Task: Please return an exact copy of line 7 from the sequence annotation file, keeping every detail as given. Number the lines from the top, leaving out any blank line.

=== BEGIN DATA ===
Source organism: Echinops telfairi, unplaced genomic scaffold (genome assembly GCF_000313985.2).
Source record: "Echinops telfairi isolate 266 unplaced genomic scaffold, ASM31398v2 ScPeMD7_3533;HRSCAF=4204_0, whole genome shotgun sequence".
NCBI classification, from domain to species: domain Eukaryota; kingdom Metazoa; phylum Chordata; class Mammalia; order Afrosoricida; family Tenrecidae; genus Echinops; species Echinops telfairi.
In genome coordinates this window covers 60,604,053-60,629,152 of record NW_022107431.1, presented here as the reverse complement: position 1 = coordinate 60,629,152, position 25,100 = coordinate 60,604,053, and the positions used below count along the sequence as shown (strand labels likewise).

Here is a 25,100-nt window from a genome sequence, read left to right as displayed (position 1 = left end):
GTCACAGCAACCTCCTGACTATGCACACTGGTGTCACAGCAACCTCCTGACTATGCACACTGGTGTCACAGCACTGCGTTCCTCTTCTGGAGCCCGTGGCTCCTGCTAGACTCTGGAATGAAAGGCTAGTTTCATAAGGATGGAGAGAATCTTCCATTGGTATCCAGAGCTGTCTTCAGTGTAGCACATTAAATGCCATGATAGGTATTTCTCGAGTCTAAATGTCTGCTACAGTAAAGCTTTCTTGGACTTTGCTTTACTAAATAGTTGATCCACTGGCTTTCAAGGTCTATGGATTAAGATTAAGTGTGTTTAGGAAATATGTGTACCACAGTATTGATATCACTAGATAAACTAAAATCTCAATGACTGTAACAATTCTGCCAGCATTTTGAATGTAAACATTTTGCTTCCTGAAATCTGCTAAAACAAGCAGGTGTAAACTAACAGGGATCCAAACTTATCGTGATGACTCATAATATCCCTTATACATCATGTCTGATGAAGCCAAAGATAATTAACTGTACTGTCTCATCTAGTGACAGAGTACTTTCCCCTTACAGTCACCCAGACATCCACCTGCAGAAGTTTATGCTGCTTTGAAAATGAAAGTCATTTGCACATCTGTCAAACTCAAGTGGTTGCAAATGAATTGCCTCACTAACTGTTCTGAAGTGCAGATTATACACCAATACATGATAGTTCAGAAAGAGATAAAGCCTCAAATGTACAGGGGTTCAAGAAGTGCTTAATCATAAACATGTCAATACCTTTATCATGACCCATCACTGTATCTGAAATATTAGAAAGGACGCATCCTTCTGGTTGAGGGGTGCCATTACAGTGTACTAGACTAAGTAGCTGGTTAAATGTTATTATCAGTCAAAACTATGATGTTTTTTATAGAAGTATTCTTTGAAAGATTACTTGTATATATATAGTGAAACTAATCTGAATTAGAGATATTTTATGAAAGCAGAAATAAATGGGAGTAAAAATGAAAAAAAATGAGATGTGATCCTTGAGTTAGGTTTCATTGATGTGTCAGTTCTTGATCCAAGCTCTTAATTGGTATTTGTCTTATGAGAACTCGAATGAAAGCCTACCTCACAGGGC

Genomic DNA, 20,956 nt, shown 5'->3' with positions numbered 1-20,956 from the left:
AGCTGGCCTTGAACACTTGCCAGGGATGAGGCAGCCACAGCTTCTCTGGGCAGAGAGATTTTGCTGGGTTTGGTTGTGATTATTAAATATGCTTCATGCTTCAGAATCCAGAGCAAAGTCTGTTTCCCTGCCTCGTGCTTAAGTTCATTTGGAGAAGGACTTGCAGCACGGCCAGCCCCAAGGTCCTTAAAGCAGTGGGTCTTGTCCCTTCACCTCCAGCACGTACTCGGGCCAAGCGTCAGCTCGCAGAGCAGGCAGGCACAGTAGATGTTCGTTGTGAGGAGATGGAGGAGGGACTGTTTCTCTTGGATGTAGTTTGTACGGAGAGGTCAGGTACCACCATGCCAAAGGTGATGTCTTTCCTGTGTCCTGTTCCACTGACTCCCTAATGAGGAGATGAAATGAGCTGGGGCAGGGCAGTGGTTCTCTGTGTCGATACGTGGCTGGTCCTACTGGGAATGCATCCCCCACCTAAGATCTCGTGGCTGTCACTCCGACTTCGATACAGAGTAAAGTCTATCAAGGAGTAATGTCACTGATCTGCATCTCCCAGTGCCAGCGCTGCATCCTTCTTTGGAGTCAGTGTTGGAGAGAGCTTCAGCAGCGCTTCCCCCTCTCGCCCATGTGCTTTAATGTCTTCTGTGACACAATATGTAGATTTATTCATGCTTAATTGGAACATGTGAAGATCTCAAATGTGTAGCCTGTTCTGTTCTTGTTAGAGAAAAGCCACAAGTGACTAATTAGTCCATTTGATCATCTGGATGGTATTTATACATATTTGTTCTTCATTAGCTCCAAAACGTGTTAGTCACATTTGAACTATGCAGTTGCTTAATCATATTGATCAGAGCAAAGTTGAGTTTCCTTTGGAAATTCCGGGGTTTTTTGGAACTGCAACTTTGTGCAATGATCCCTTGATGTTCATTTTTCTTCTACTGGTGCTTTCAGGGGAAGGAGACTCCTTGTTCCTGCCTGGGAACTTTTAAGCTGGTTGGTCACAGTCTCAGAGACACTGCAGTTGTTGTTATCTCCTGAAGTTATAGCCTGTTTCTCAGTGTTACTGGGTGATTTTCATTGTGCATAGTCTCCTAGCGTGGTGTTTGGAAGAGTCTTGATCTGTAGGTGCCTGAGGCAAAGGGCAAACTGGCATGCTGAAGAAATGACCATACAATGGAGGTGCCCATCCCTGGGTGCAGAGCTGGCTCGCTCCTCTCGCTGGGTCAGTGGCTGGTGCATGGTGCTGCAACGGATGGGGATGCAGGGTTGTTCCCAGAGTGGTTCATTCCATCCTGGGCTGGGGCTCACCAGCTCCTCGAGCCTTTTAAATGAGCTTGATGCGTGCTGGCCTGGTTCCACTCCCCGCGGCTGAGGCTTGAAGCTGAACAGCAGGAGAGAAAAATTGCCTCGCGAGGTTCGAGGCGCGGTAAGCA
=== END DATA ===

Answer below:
Genomic DNA, 20,956 nt, shown 5'->3' with positions numbered 1-20,956 from the left: